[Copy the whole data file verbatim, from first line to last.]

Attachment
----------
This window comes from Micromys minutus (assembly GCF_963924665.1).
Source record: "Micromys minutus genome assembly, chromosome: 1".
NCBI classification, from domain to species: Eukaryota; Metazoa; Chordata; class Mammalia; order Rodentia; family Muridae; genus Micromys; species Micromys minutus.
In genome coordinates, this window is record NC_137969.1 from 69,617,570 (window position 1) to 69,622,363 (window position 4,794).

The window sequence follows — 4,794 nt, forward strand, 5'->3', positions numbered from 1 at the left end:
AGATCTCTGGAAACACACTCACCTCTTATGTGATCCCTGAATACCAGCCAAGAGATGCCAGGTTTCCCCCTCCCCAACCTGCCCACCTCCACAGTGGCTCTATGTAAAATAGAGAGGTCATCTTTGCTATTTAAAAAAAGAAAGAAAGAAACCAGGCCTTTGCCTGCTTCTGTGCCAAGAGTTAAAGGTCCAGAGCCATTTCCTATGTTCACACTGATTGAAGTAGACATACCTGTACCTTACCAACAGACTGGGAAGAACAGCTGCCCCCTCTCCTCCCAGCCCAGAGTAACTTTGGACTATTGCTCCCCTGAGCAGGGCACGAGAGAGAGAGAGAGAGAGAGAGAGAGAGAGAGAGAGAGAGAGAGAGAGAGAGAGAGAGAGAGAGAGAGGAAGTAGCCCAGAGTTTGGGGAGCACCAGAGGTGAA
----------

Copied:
This window comes from Micromys minutus (assembly GCF_963924665.1).
Source record: "Micromys minutus genome assembly, chromosome: 1".
NCBI classification, from domain to species: Eukaryota; Metazoa; Chordata; class Mammalia; order Rodentia; family Muridae; genus Micromys; species Micromys minutus.
In genome coordinates, this window is record NC_137969.1 from 69,617,570 (window position 1) to 69,622,363 (window position 4,794).

The window sequence follows — 4,794 nt, forward strand, 5'->3', positions numbered from 1 at the left end:
AGATCTCTGGAAACACACTCACCTCTTATGTGATCCCTGAATACCAGCCAAGAGATGCCAGGTTTCCCCCTCCCCAACCTGCCCACCTCCACAGTGGCTCTATGTAAAATAGAGAGGTCATCTTTGCTATTTAAAAAAAGAAAGAAAGAAACCAGGCCTTTGCCTGCTTCTGTGCCAAGAGTTAAAGGTCCAGAGCCATTTCCTATGTTCACACTGATTGAAGTAGACATACCTGTACCTTACCAACAGACTGGGAAGAACAGCTGCCCCCTCTCCTCCCAGCCCAGAGTAACTTTGGACTATTGCTCCCCTGAGCAGGGCACGAGAGAGAGAGAGAGAGAGAGAGAGAGAGAGAGAGAGAGAGAGAGAGAGAGAGAGAGAGAGAGAGAGAGGAAGTAGCCCAGAGTTTGGGGAGCACCAGAGGTGAA